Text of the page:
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Nonthermal GSM RF and ELF EMF effects upon rat BBB permeability

Nittby, Henrietta LU ; Brun, Arne LU ; Strömblad, Susanne LU ; Moghadam, Mehri Kaviani LU ; Sun, Wenjun ; Malmgren, Lars LU ; Eberhardt, Jacob LU ; Persson, Bertil R. LU orcid and Salford, Leif G. LU (2011) In Environmentalist 31(2). p.140-148
Abstract

Since the late 1980s, our group has examined the effects of radiofrequency electromagnetic fields (RF-EMF), including pulse-modulated waves of the type emitted by mobile phones, upon the blood-brain barrier. In more than 2,000 rats, we have repeatedly demonstrated a passage of the rats' own albumin from the blood through the brain capillaries into the surrounding brain parenchyma at SAR values down to 0.1mW/kg. In most of these experiments, the animals were exposed in TEM-cells, ventilated by an external electrical fan at 50 Hz. In the present study, we examined whether the extremely low frequency (ELF) magnetic fields from the fan (50 Hz, 0.3-1.5 μT) might add to the RF effect. Sixty-four rats were divided into 4 groups: RF only, ELF... (More)

Since the late 1980s, our group has examined the effects of radiofrequency electromagnetic fields (RF-EMF), including pulse-modulated waves of the type emitted by mobile phones, upon the blood-brain barrier. In more than 2,000 rats, we have repeatedly demonstrated a passage of the rats' own albumin from the blood through the brain capillaries into the surrounding brain parenchyma at SAR values down to 0.1mW/kg. In most of these experiments, the animals were exposed in TEM-cells, ventilated by an external electrical fan at 50 Hz. In the present study, we examined whether the extremely low frequency (ELF) magnetic fields from the fan (50 Hz, 0.3-1.5 μT) might add to the RF effect. Sixty-four rats were divided into 4 groups: RF only, ELF only and RF + ELF exposure plus a sham group. The GSM-900 MHz RF exposure was at the very low, nonthermal, average whole-body SAR level 0.4 mW/kg. Demonstration of the normally occurring albumin extravasation in the basal hypothalamus is our inbuilt control proving that the staining is reliable. Two full series of staining of the whole material gave negative results for hypothalamus. Not until we changed to avidin, biotin, and antibodies from a third supplier, we received an acceptable staining. Twenty-five percent of the RF animals had a pathological albumin leakage, while the ELF and RF + ELF groups with three and two pathological findings, respectively, were not significantly different from the control group. We conclude that the use of external fans has had no major influence upon the result.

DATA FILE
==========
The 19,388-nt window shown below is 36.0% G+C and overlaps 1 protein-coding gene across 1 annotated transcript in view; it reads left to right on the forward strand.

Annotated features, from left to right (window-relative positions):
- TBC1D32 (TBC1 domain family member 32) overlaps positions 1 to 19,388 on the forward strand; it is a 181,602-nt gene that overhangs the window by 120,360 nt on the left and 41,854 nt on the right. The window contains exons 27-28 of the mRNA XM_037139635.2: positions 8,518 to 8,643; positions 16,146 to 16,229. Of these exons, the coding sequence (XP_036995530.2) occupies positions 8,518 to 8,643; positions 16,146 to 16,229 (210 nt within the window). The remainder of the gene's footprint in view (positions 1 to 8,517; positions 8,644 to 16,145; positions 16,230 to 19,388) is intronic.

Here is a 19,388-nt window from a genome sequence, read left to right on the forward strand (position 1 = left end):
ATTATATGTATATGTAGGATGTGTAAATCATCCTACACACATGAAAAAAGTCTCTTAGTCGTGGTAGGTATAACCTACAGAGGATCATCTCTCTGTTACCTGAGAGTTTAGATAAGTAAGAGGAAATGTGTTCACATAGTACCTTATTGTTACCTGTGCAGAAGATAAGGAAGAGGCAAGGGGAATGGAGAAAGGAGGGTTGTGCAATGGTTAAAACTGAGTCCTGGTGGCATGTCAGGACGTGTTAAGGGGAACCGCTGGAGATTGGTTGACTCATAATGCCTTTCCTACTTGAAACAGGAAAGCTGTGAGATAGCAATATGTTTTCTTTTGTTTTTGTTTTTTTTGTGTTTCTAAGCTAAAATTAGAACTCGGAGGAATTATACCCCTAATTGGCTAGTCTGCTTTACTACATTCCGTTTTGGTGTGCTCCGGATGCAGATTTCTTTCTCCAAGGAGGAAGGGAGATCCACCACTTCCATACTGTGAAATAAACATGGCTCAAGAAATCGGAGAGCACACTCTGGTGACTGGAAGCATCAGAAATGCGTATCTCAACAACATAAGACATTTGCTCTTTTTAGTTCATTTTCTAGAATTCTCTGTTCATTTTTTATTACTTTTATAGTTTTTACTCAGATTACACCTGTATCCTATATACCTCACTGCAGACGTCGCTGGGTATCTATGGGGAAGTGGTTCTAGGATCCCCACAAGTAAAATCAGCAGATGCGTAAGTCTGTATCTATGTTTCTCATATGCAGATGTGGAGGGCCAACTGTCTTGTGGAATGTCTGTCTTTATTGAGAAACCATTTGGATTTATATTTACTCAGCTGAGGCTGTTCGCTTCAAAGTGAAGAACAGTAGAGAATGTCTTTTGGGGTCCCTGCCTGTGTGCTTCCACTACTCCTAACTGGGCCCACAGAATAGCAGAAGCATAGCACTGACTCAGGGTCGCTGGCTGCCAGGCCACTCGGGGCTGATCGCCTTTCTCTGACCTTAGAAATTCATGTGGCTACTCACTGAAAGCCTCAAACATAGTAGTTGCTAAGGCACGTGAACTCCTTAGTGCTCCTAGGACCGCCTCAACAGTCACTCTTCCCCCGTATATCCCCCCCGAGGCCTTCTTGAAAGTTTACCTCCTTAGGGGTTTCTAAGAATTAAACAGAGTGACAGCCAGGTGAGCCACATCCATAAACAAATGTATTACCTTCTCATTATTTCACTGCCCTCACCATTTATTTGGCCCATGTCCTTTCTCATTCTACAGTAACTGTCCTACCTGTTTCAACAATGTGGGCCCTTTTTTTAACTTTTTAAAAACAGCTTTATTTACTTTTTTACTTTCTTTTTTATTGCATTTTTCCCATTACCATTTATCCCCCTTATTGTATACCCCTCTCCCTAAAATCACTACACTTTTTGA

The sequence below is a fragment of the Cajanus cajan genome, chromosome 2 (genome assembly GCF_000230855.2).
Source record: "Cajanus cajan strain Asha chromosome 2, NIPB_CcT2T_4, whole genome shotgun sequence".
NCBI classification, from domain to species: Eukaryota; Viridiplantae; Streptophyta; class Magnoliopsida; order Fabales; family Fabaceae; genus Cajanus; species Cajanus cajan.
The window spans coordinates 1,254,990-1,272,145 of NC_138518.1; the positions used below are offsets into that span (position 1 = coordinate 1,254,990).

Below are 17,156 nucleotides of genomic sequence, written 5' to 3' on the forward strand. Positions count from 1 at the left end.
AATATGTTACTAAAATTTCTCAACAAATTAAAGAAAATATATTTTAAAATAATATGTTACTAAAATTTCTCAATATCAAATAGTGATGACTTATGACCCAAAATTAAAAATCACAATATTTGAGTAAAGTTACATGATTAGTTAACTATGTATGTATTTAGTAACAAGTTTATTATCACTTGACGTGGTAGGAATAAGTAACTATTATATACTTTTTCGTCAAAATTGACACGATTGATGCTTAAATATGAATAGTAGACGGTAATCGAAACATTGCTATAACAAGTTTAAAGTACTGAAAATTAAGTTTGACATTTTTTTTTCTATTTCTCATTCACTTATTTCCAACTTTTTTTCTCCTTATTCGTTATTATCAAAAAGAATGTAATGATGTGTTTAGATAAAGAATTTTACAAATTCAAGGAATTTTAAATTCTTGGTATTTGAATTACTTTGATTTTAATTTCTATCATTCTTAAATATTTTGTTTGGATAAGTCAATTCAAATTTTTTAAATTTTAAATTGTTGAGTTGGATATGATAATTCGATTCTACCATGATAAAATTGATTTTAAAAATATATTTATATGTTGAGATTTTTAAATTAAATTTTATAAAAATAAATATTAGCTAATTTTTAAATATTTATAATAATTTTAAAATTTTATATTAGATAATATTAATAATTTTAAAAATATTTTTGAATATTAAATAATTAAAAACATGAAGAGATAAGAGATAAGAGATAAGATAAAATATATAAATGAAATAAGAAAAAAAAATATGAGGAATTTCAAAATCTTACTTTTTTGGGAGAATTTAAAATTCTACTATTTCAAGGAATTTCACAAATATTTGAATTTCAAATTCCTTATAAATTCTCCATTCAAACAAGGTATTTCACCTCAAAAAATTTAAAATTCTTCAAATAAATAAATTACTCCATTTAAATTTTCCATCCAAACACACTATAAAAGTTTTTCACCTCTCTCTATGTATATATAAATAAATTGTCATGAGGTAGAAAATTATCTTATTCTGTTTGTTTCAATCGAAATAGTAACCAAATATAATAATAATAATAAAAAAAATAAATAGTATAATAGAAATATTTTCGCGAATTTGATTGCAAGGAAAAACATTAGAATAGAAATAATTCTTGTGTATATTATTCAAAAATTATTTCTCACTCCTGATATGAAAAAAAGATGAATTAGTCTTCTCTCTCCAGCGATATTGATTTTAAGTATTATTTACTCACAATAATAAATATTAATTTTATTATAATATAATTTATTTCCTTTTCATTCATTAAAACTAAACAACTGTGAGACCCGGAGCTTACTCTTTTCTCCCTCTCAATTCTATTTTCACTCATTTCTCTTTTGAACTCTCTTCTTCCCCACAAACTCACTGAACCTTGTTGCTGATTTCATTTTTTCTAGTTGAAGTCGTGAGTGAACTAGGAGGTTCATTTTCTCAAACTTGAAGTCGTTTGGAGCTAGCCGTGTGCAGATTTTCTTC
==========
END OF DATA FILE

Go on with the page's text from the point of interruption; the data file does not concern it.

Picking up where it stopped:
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author
; ; ; ; ; ; ; and
organization
publishing date
type
Contribution to journal
publication status
published
subject
keywords
Albumin, Blood-brain barrier, Electromagnetic field, Histopathology, Mobile phone, Rat
in
Environmentalist
volume
31
issue
2
pages
9 pages
publisher
Springer Science and Business Media B.V.
external identifiers
  • scopus:79956123764
ISSN
0251-1088
DOI
10.1007/s10669-011-9307-z
language
English
LU publication?
yes
id
404f65ae-56bb-45f9-bf8a-3c693e8fa082
date added to LUP
2020-05-07 20:57:28
date last changed
2021-06-23 01:19:03
@article{404f65ae-56bb-45f9-bf8a-3c693e8fa082,
  abstract     = {<p>Since the late 1980s, our group has examined the effects of radiofrequency electromagnetic fields (RF-EMF), including pulse-modulated waves of the type emitted by mobile phones, upon the blood-brain barrier. In more than 2,000 rats, we have repeatedly demonstrated a passage of the rats' own albumin from the blood through the brain capillaries into the surrounding brain parenchyma at SAR values down to 0.1mW/kg. In most of these experiments, the animals were exposed in TEM-cells, ventilated by an external electrical fan at 50 Hz. In the present study, we examined whether the extremely low frequency (ELF) magnetic fields from the fan (50 Hz, 0.3-1.5 μT) might add to the RF effect. Sixty-four rats were divided into 4 groups: RF only, ELF only and RF + ELF exposure plus a sham group. The GSM-900 MHz RF exposure was at the very low, nonthermal, average whole-body SAR level 0.4 mW/kg. Demonstration of the normally occurring albumin extravasation in the basal hypothalamus is our inbuilt control proving that the staining is reliable. Two full series of staining of the whole material gave negative results for hypothalamus. Not until we changed to avidin, biotin, and antibodies from a third supplier, we received an acceptable staining. Twenty-five percent of the RF animals had a pathological albumin leakage, while the ELF and RF + ELF groups with three and two pathological findings, respectively, were not significantly different from the control group. We conclude that the use of external fans has had no major influence upon the result.</p>},
  author       = {Nittby, Henrietta and Brun, Arne and Strömblad, Susanne and Moghadam, Mehri Kaviani and Sun, Wenjun and Malmgren, Lars and Eberhardt, Jacob and Persson, Bertil R. and Salford, Leif G.},
  issn         = {0251-1088},
  language     = {eng},
  month        = {06},
  number       = {2},
  pages        = {140--148},
  publisher    = {Springer Science and Business Media B.V.},
  series       = {Environmentalist},
  title        = {Nonthermal GSM RF and ELF EMF effects upon rat BBB permeability},
  url          = {http://dx.doi.org/10.1007/s10669-011-9307-z},
  doi          = {10.1007/s10669-011-9307-z},
  volume       = {31},
  year         = {2011},
}